The Drobo is an excellent device, which makes keeping a large collection of data safe easy enough for anyone with any skill level. However, don’t be fooled into buying a DroboShare, it is not worth the extra money, and unless you’re only using the Drobo for basic file sharing across your network, with extremely low demand, you’ll turn it off and revert to attaching the Drobo to a PC via USB or FireWire. The DroboShare really is that bad.

Review: Drobo + DroboShare

3 thoughts on “Review: Drobo + DroboShare

  • I agree with your review completely. Earlier this week, I just bought a Drobo that was bundled with a Droboshare, and I have been copying about 1.5TB of data to the unit over the past couple of days.

    Currently, I am copying 390GB of video files from my Vista PC to the Drobo – via the Droboshare – and Windows estimates the transfer will take 13 1/2 hours to complete – at a speed of about 8.5MB/second.

    I have a new iMac on the way, so I’m copying off my PC videos, music, and pics in anticipation of the big switchover. When the iMac arrives, I will definitely be removing the Droboshare from the unit and attaching it to the iMac via Firewire 800.

    That said, I did find out an interesting use for the Droboshare, which is applicable to my situation. I formatted the Drobo as HFS+, so it would be easier to use with my new iMac when it arrives.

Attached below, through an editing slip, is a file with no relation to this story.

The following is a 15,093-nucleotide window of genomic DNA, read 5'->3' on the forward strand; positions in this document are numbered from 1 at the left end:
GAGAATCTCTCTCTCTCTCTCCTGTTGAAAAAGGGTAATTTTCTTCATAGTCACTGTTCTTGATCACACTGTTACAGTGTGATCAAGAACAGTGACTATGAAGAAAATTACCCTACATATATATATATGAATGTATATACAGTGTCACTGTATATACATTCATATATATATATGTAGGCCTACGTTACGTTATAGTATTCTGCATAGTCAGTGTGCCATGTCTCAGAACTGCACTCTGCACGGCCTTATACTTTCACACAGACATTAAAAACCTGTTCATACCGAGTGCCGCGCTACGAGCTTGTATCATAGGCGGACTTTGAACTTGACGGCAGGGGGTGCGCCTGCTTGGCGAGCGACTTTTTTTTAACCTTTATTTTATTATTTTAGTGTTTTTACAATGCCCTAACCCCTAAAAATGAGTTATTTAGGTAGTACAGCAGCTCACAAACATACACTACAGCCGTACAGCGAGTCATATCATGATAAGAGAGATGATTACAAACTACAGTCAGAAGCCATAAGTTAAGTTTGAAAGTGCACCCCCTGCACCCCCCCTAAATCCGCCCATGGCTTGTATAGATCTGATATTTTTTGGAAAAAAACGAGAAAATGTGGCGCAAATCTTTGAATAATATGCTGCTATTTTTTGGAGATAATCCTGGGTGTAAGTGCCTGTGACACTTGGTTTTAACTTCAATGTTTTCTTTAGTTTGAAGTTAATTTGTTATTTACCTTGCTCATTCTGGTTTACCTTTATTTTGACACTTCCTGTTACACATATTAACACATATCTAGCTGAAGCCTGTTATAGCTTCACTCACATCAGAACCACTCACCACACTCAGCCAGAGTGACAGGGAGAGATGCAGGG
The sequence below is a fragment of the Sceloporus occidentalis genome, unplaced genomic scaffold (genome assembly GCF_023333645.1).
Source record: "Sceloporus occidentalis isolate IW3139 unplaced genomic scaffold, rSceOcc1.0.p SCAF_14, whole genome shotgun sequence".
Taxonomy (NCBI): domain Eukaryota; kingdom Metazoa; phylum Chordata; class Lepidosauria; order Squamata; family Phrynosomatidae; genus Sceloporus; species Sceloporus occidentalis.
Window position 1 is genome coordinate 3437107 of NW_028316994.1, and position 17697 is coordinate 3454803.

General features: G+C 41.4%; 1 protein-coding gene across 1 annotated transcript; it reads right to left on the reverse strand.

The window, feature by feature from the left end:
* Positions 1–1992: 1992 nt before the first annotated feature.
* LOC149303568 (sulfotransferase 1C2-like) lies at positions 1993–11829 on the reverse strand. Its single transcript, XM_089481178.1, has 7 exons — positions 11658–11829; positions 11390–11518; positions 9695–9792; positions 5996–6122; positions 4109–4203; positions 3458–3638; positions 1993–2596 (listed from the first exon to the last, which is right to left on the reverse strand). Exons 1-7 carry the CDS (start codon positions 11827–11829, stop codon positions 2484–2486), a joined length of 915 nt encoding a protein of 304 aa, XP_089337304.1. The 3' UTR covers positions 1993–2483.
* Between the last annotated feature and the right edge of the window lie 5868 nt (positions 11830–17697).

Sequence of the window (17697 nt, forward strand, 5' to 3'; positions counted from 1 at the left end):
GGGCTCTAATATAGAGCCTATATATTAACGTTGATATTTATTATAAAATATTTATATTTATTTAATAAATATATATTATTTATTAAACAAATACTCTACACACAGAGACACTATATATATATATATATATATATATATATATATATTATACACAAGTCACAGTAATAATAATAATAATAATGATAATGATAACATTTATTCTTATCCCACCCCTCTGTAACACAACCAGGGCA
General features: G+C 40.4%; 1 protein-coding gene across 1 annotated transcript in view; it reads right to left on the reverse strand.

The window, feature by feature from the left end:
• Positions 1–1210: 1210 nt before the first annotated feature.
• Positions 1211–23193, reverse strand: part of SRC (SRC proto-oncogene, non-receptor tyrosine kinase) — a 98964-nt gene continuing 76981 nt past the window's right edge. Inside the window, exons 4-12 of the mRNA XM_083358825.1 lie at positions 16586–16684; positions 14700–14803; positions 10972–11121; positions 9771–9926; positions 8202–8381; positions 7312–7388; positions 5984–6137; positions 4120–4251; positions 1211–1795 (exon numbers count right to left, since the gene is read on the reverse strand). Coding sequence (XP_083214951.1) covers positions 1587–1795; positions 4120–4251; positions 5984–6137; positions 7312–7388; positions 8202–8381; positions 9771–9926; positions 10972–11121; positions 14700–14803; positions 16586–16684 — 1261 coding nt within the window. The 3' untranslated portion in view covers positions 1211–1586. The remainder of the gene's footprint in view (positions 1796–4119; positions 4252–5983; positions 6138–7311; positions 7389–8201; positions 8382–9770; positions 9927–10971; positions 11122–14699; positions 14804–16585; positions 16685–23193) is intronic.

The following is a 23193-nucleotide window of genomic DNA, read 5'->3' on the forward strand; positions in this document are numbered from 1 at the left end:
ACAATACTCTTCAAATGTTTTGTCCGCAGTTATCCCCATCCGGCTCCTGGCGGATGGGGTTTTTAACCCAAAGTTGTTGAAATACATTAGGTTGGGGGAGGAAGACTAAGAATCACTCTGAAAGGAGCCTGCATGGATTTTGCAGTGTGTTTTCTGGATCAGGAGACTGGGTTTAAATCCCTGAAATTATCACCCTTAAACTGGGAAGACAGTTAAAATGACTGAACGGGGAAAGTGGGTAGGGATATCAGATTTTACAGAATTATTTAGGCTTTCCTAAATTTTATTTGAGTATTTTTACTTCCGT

Had I formatted Drobo as HFS+ and connected it directly to the PC via USB, I wouldn’t have been able to transfer anything to the Drobo, as I don’t believe that my PC’s NTFS file system could read/write to an HFS+ volume.

    The Droboshare gets around this, as it is Samba compatible – meaning that my NTFS Vista files can be copied to the HFS+ partition directly – while the Drobo is connected to the Droboshare.

    I’m wondering if I might be able to return the Droboshare – once my transfers are complete. I’m definitely NOT going to use it afterwards. The performance is just too slow. I’ve tried to play a few videos via a mapped drive on a laptop- while my initial file transfers are taking place – but the videos will barely play.

    I know you shouldn’t expect lightning-fast performance from this thing, but the inability to watch a video while files are transferring is a little ridiculous.